In some cases, especially with periodontal abscesses involving gum tissues, drainage and thorough cleaning of the affected area may be sufficient, along with improved oral hygiene practices.


If the tooth is extensively damaged, cannot be saved with root canal therapy, or poses a risk of further infection, extraction may be recommended. Extraction is usually considered as a last resort when other treatment options are not viable.

Follow-up Care:

After initial treatment, follow-up appointments are crucial to monitor healing, ensure the infection is fully resolved, and address any lingering dental issues or complications.

What are the Prevention tips to avoid Tooth Abscess?

Some Prevention Tips are as follows:

Practice Good Oral Hygiene:

Brush teeth at least twice a day, floss daily, and visit the dentist for checkups and cleanings.

Address Dental Issues Promptly:

Treat cavities, gum disease, and dental injuries promptly to prevent infections.

Avoid Tobacco Products:

Smoking and tobacco increase the risk of gum disease and tooth decay.

Maintain a Healthy Diet:

Limit sugary foods and drinks, and consume a balanced diet rich in fruits, vegetables, and calcium.


An abscessed tooth requires prompt treatment to prevent complications. Recognizing symptoms, addressing causes, and seeking timely dental care are essential steps in managing and preventing abscessed teeth. Practice good oral hygiene, address dental issues promptly, and prioritize regular dental visits for optimal oral health and overall well-being.

If you suspect you have an abscessed tooth or experience severe tooth pain, swelling, or other symptoms mentioned, contact our dentist immediately for an evaluation and appropriate treatment. Book an appointment online with Chevy Chase Dental Care, MD, today! New patients can call us at (301) 302-7761, while current patients can reach us at (301) 652-5881.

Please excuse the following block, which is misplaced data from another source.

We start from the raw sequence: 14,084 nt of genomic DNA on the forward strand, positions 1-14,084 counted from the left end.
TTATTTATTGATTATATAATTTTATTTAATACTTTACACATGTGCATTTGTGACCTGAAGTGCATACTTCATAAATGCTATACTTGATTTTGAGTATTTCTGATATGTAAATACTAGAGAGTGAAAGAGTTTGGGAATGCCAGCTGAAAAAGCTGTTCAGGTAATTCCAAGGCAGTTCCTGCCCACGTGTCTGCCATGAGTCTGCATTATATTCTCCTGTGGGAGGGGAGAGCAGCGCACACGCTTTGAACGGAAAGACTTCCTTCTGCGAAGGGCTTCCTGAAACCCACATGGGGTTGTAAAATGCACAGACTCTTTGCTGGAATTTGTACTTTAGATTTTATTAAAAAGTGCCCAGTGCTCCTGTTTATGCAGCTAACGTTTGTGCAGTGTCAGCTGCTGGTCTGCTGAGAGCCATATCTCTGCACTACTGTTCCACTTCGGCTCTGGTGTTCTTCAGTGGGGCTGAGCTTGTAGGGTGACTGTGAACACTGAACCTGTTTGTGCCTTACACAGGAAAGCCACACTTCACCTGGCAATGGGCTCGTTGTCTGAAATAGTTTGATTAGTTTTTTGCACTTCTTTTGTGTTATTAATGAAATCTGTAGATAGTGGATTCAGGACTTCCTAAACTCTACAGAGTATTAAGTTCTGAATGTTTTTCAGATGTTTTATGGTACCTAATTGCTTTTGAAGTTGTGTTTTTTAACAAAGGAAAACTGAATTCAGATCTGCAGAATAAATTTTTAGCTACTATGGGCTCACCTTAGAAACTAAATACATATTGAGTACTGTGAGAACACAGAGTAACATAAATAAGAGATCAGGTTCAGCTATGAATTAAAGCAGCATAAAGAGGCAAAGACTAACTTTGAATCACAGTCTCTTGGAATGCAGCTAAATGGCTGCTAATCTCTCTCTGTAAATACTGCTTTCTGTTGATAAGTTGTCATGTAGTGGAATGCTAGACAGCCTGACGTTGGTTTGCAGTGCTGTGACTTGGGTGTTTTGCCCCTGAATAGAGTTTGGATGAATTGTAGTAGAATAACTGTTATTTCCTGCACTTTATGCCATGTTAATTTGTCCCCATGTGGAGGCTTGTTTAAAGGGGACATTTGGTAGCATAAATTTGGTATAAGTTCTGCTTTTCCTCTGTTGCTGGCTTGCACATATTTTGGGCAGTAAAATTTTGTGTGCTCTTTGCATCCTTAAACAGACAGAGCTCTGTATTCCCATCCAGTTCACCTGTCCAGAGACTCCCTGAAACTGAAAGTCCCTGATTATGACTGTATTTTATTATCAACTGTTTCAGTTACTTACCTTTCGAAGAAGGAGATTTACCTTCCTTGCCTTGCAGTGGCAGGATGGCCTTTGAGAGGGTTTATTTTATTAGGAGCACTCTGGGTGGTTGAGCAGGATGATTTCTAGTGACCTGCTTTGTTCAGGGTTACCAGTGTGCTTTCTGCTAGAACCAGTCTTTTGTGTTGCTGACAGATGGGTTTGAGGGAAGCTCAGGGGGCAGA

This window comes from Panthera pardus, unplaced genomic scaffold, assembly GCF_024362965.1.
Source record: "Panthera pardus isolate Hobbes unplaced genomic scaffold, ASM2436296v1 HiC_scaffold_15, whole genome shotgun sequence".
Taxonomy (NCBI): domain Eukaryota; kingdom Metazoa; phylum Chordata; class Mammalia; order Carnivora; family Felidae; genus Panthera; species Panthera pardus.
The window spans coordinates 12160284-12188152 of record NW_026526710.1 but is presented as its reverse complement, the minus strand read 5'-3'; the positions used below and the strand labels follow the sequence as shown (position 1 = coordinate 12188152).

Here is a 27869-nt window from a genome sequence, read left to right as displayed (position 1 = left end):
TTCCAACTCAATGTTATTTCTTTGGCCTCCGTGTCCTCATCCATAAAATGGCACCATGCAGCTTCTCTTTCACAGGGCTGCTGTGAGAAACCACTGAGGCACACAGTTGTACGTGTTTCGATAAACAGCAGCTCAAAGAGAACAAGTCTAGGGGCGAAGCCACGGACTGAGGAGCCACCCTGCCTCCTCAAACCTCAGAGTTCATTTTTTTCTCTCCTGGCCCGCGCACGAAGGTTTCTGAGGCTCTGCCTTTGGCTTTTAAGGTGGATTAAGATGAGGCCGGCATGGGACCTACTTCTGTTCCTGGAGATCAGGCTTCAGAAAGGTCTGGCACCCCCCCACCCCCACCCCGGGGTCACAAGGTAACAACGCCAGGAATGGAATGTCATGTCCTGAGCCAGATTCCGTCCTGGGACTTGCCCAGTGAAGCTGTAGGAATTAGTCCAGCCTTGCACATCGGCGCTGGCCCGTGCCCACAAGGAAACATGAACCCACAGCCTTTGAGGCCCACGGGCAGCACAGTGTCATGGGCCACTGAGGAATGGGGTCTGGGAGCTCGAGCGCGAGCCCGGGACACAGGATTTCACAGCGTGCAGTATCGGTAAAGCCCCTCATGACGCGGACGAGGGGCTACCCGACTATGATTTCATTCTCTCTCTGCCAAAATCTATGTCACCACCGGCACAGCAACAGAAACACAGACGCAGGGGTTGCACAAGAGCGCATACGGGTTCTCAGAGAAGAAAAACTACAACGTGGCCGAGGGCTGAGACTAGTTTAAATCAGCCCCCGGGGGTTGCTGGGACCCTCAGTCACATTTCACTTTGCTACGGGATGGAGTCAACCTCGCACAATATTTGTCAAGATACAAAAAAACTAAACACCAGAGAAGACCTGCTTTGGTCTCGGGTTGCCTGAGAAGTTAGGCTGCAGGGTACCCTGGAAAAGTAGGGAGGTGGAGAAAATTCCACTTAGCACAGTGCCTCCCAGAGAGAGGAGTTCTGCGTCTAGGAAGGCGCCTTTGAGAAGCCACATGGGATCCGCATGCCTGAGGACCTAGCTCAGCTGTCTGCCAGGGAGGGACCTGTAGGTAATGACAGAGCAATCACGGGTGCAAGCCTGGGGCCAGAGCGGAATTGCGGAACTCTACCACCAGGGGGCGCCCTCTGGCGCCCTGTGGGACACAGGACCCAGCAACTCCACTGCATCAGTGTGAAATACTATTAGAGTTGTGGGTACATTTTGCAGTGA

Can tooth abscess heal on its own?

A tooth abscess doesn’t have the ability to heal by itself. Sometimes, the pain might decrease temporarily if the infection causes the inner tooth pulp to die. This happens because the nerve stops functioning, so you might not feel the pain anymore. However, this doesn’t mean the infection is gone—it continues to spread, damaging the nearby tissues.
Untreated abscesses can lead to severe pain, spreading infection, damage to surrounding teeth and bone, and even systemic health issues.
An abscessed tooth can last for quite a while if left untreated, potentially lasting for several months or even years. There are two primary types of dental abscesses: periapical abscesses, which form under the tooth, and periodontal abscesses, affecting the gum and bone supporting the tooth. Abscessed teeth can be acute or chronic, indicating different stages or severity of the condition, necessitating proper dental care to resolve.